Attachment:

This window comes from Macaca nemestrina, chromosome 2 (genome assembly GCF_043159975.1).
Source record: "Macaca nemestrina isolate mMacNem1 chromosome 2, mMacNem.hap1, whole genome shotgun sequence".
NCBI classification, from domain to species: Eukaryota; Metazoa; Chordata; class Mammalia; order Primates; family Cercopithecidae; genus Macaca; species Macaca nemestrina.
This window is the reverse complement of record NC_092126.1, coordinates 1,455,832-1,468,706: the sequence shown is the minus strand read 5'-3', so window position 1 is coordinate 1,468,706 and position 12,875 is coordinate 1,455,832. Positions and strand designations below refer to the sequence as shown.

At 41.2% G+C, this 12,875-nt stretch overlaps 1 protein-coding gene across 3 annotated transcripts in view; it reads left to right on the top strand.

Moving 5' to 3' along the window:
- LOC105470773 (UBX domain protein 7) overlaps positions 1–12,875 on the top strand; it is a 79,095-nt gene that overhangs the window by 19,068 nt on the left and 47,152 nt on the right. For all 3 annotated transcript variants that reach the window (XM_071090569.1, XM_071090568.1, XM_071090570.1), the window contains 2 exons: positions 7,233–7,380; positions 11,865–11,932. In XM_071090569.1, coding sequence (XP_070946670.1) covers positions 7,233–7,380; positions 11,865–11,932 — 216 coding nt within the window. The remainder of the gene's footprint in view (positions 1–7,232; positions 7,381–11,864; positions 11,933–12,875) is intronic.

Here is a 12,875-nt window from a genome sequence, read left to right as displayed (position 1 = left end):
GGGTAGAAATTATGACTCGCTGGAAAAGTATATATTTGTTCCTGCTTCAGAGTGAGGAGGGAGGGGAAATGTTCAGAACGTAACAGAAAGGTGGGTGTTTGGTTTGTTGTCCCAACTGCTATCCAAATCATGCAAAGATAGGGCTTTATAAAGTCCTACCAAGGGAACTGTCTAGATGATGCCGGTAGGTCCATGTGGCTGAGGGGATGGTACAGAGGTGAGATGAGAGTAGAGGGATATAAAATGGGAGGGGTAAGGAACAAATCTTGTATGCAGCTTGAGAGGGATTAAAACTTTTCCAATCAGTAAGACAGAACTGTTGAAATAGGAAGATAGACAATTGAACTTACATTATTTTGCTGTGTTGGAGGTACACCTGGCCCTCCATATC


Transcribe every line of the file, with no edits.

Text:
This window comes from Macaca nemestrina, chromosome 2 (genome assembly GCF_043159975.1).
Source record: "Macaca nemestrina isolate mMacNem1 chromosome 2, mMacNem.hap1, whole genome shotgun sequence".
NCBI classification, from domain to species: Eukaryota; Metazoa; Chordata; class Mammalia; order Primates; family Cercopithecidae; genus Macaca; species Macaca nemestrina.
This window is the reverse complement of record NC_092126.1, coordinates 1,455,832-1,468,706: the sequence shown is the minus strand read 5'-3', so window position 1 is coordinate 1,468,706 and position 12,875 is coordinate 1,455,832. Positions and strand designations below refer to the sequence as shown.

At 41.2% G+C, this 12,875-nt stretch overlaps 1 protein-coding gene across 3 annotated transcripts in view; it reads left to right on the top strand.

Moving 5' to 3' along the window:
- LOC105470773 (UBX domain protein 7) overlaps positions 1–12,875 on the top strand; it is a 79,095-nt gene that overhangs the window by 19,068 nt on the left and 47,152 nt on the right. For all 3 annotated transcript variants that reach the window (XM_071090569.1, XM_071090568.1, XM_071090570.1), the window contains 2 exons: positions 7,233–7,380; positions 11,865–11,932. In XM_071090569.1, coding sequence (XP_070946670.1) covers positions 7,233–7,380; positions 11,865–11,932 — 216 coding nt within the window. The remainder of the gene's footprint in view (positions 1–7,232; positions 7,381–11,864; positions 11,933–12,875) is intronic.

Here is a 12,875-nt window from a genome sequence, read left to right as displayed (position 1 = left end):
GGGTAGAAATTATGACTCGCTGGAAAAGTATATATTTGTTCCTGCTTCAGAGTGAGGAGGGAGGGGAAATGTTCAGAACGTAACAGAAAGGTGGGTGTTTGGTTTGTTGTCCCAACTGCTATCCAAATCATGCAAAGATAGGGCTTTATAAAGTCCTACCAAGGGAACTGTCTAGATGATGCCGGTAGGTCCATGTGGCTGAGGGGATGGTACAGAGGTGAGATGAGAGTAGAGGGATATAAAATGGGAGGGGTAAGGAACAAATCTTGTATGCAGCTTGAGAGGGATTAAAACTTTTCCAATCAGTAAGACAGAACTGTTGAAATAGGAAGATAGACAATTGAACTTACATTATTTTGCTGTGTTGGAGGTACACCTGGCCCTCCATATC